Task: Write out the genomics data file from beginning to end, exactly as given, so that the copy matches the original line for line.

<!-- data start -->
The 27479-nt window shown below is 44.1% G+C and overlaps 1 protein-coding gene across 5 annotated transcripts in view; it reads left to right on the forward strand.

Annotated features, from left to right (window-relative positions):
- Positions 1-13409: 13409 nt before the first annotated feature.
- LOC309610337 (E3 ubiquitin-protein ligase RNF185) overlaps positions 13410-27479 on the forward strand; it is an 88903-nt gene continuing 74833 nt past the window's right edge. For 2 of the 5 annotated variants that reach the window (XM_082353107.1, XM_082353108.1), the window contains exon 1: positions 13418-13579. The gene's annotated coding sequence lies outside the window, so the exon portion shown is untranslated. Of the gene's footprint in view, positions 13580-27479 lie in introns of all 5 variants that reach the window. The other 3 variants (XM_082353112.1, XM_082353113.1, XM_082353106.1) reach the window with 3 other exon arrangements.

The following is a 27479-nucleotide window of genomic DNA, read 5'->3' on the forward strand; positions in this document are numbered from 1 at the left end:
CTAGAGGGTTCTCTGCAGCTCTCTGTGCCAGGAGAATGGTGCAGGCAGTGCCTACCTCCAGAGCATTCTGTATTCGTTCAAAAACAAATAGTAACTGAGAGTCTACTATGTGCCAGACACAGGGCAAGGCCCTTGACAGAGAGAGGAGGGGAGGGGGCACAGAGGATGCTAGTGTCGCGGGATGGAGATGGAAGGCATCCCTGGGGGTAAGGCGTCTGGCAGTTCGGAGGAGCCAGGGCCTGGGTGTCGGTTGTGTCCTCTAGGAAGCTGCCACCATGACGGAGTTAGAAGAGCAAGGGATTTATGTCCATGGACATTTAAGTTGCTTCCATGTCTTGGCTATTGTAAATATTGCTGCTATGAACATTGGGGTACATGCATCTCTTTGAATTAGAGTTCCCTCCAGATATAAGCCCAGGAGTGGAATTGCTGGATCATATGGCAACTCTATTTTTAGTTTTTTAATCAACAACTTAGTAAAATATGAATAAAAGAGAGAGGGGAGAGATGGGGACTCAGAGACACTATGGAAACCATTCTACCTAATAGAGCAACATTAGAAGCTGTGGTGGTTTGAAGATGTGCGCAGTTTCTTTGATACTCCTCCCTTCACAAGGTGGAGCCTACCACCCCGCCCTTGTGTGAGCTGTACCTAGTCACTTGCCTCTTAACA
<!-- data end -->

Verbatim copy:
The 27479-nt window shown below is 44.1% G+C and overlaps 1 protein-coding gene across 5 annotated transcripts in view; it reads left to right on the forward strand.

Annotated features, from left to right (window-relative positions):
- Positions 1-13409: 13409 nt before the first annotated feature.
- LOC309610337 (E3 ubiquitin-protein ligase RNF185) overlaps positions 13410-27479 on the forward strand; it is an 88903-nt gene continuing 74833 nt past the window's right edge. For 2 of the 5 annotated variants that reach the window (XM_082353107.1, XM_082353108.1), the window contains exon 1: positions 13418-13579. The gene's annotated coding sequence lies outside the window, so the exon portion shown is untranslated. Of the gene's footprint in view, positions 13580-27479 lie in introns of all 5 variants that reach the window. The other 3 variants (XM_082353112.1, XM_082353113.1, XM_082353106.1) reach the window with 3 other exon arrangements.

The following is a 27479-nucleotide window of genomic DNA, read 5'->3' on the forward strand; positions in this document are numbered from 1 at the left end:
CTAGAGGGTTCTCTGCAGCTCTCTGTGCCAGGAGAATGGTGCAGGCAGTGCCTACCTCCAGAGCATTCTGTATTCGTTCAAAAACAAATAGTAACTGAGAGTCTACTATGTGCCAGACACAGGGCAAGGCCCTTGACAGAGAGAGGAGGGGAGGGGGCACAGAGGATGCTAGTGTCGCGGGATGGAGATGGAAGGCATCCCTGGGGGTAAGGCGTCTGGCAGTTCGGAGGAGCCAGGGCCTGGGTGTCGGTTGTGTCCTCTAGGAAGCTGCCACCATGACGGAGTTAGAAGAGCAAGGGATTTATGTCCATGGACATTTAAGTTGCTTCCATGTCTTGGCTATTGTAAATATTGCTGCTATGAACATTGGGGTACATGCATCTCTTTGAATTAGAGTTCCCTCCAGATATAAGCCCAGGAGTGGAATTGCTGGATCATATGGCAACTCTATTTTTAGTTTTTTAATCAACAACTTAGTAAAATATGAATAAAAGAGAGAGGGGAGAGATGGGGACTCAGAGACACTATGGAAACCATTCTACCTAATAGAGCAACATTAGAAGCTGTGGTGGTTTGAAGATGTGCGCAGTTTCTTTGATACTCCTCCCTTCACAAGGTGGAGCCTACCACCCCGCCCTTGTGTGAGCTGTACCTAGTCACTTGCCTCTTAACA